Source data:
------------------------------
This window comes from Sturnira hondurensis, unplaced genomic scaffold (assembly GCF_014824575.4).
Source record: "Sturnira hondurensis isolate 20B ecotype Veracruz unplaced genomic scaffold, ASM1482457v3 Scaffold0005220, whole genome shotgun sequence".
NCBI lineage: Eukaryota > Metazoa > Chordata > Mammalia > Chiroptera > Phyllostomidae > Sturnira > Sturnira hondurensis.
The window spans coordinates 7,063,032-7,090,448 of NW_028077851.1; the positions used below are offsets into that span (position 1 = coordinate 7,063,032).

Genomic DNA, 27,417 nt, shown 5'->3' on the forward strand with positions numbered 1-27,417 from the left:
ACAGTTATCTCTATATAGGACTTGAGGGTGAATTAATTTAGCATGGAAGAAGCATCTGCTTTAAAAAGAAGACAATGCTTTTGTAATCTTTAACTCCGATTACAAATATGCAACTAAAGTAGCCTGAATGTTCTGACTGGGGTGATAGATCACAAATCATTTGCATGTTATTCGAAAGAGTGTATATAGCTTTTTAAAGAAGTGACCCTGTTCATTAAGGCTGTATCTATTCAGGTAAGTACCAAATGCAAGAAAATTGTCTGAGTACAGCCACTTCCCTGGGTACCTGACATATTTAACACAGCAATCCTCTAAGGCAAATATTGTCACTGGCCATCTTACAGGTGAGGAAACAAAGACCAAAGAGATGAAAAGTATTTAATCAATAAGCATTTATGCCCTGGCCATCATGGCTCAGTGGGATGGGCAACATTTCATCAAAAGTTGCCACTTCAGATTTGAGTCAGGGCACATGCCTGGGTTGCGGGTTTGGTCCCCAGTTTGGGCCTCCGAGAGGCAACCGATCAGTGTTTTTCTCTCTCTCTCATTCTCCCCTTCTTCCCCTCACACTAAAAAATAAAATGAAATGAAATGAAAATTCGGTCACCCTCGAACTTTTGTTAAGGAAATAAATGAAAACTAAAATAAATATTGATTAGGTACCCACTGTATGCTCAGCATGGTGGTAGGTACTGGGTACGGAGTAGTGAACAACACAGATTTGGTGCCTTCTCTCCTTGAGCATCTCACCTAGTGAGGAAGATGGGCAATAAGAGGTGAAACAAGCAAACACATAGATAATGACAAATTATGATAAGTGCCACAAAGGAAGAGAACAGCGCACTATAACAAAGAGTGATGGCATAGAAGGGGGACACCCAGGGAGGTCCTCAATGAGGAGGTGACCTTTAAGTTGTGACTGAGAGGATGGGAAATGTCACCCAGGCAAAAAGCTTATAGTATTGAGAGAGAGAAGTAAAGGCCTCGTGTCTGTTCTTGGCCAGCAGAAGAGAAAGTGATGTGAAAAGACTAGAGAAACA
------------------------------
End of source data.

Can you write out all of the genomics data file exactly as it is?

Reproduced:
This window comes from Sturnira hondurensis, unplaced genomic scaffold (assembly GCF_014824575.4).
Source record: "Sturnira hondurensis isolate 20B ecotype Veracruz unplaced genomic scaffold, ASM1482457v3 Scaffold0005220, whole genome shotgun sequence".
NCBI lineage: Eukaryota > Metazoa > Chordata > Mammalia > Chiroptera > Phyllostomidae > Sturnira > Sturnira hondurensis.
The window spans coordinates 7,063,032-7,090,448 of NW_028077851.1; the positions used below are offsets into that span (position 1 = coordinate 7,063,032).

Genomic DNA, 27,417 nt, shown 5'->3' on the forward strand with positions numbered 1-27,417 from the left:
ACAGTTATCTCTATATAGGACTTGAGGGTGAATTAATTTAGCATGGAAGAAGCATCTGCTTTAAAAAGAAGACAATGCTTTTGTAATCTTTAACTCCGATTACAAATATGCAACTAAAGTAGCCTGAATGTTCTGACTGGGGTGATAGATCACAAATCATTTGCATGTTATTCGAAAGAGTGTATATAGCTTTTTAAAGAAGTGACCCTGTTCATTAAGGCTGTATCTATTCAGGTAAGTACCAAATGCAAGAAAATTGTCTGAGTACAGCCACTTCCCTGGGTACCTGACATATTTAACACAGCAATCCTCTAAGGCAAATATTGTCACTGGCCATCTTACAGGTGAGGAAACAAAGACCAAAGAGATGAAAAGTATTTAATCAATAAGCATTTATGCCCTGGCCATCATGGCTCAGTGGGATGGGCAACATTTCATCAAAAGTTGCCACTTCAGATTTGAGTCAGGGCACATGCCTGGGTTGCGGGTTTGGTCCCCAGTTTGGGCCTCCGAGAGGCAACCGATCAGTGTTTTTCTCTCTCTCTCATTCTCCCCTTCTTCCCCTCACACTAAAAAATAAAATGAAATGAAATGAAAATTCGGTCACCCTCGAACTTTTGTTAAGGAAATAAATGAAAACTAAAATAAATATTGATTAGGTACCCACTGTATGCTCAGCATGGTGGTAGGTACTGGGTACGGAGTAGTGAACAACACAGATTTGGTGCCTTCTCTCCTTGAGCATCTCACCTAGTGAGGAAGATGGGCAATAAGAGGTGAAACAAGCAAACACATAGATAATGACAAATTATGATAAGTGCCACAAAGGAAGAGAACAGCGCACTATAACAAAGAGTGATGGCATAGAAGGGGGACACCCAGGGAGGTCCTCAATGAGGAGGTGACCTTTAAGTTGTGACTGAGAGGATGGGAAATGTCACCCAGGCAAAAAGCTTATAGTATTGAGAGAGAGAAGTAAAGGCCTCGTGTCTGTTCTTGGCCAGCAGAAGAGAAAGTGATGTGAAAAGACTAGAGAAACA